The US economy started to decline in mid 2001, and this was exacerbated by the events of September 11, 2001. Political unrest and the resulting strikes in Venezuela practically crippled one of the largest exporters of oil into the US for several months, but it was unclear how long this would last, and therefore drilling activity did not immediately increase to cover any shortfall. The US’s aggressive stance against Iraq and the regime of Saddam Hussein created a great deal of global concern, especially since it polarised the US against many of its historical allies, and it was also unclear how other governments in the Middle East would react. The September 11 event, as well as the US’s stance against Iraq, encouraged people to travel less, and this directly affected the demand for fuel in the US (which is a much larger component of demand than in other parts of the world). Recent mergers in the oil and gas industry changed the perspective of operating companies since they were going through the complicated merger process and were being scrutinised by the markets to see if these mergers actually brought the benefits that they espoused during the run-up to approval. The 2001/2002 winter was unusually warm, which led to higher gas stock levels, which put downward pressure on gas prices. And finally, there were two weather events in the US Gulf Coast during the month of October (Tropical Storm Isidore and Hurricane Lili) that effectively shut down rig drilling activity for almost one entire month, although the BHI rig count did not reflect this situation since they were still on contract.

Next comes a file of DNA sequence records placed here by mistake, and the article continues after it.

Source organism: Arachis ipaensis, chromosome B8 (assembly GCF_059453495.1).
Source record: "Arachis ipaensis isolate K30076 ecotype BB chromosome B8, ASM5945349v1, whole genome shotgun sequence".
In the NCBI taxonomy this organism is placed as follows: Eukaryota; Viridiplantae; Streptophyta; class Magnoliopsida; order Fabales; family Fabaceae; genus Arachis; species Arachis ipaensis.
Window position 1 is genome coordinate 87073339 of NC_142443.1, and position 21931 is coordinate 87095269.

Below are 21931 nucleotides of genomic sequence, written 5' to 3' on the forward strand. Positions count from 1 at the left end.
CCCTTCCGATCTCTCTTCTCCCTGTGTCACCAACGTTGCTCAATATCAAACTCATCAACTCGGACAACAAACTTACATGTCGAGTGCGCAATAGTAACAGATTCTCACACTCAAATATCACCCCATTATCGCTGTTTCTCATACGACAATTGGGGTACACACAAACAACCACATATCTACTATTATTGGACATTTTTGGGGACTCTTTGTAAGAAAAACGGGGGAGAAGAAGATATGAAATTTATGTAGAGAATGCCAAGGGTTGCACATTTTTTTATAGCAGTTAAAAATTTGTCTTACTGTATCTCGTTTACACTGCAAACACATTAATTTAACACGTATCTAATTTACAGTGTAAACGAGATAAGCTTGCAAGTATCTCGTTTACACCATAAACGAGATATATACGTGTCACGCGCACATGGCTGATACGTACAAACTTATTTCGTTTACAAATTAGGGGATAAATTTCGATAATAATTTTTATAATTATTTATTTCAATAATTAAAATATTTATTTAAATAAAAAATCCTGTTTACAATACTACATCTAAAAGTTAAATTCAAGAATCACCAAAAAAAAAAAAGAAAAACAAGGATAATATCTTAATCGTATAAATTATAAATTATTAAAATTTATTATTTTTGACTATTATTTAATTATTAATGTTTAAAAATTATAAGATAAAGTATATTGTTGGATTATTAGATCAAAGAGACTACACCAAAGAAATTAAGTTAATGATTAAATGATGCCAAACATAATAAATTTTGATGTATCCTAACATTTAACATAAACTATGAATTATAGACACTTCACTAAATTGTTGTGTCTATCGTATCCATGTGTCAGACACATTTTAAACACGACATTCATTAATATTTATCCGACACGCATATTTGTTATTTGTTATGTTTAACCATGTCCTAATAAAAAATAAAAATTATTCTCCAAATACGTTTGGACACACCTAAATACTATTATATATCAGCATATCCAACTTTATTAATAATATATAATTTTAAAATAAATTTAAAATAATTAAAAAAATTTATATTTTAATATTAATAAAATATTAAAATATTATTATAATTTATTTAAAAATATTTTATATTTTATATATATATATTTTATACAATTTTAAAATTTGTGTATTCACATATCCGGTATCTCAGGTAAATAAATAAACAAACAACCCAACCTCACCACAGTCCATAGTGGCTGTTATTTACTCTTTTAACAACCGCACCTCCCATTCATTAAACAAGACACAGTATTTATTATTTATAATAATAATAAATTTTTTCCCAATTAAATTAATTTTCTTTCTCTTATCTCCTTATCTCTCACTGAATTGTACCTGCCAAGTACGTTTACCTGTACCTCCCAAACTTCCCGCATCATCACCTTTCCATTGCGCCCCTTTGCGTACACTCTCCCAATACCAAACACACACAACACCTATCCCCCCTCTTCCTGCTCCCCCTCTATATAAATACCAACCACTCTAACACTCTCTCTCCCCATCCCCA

When looking at the 2002 industrial market for barite, the US saw a significant decrease in demand of 15-20% compared with 2001. This was primarily driven by the worsening of the US economy, which was compounded by the events of September 11, 2001, and further reinforced by the situations in Venezuela and the Middle East. The paint and coatings, plastics, and automotive markets all saw decreases as companies across these industries strove to maintain sales levels by driving costs down and offering incentives to customers, such as interest-free financing.
Other regions in the world did not experience the significant downturn of the Americas, but instead remained somewhat stable and see continued stability for the next year.
The global barium carbonate market continued to grow. Solvay estimated the global market of barium carbonate to be 550,000 t in 2002, with projected growth of about 3% per year. These figures have been generally confirmed by Chemical Products Corp. (CPC). This demand alone would put the corresponding global demand for this use at 825,000 t.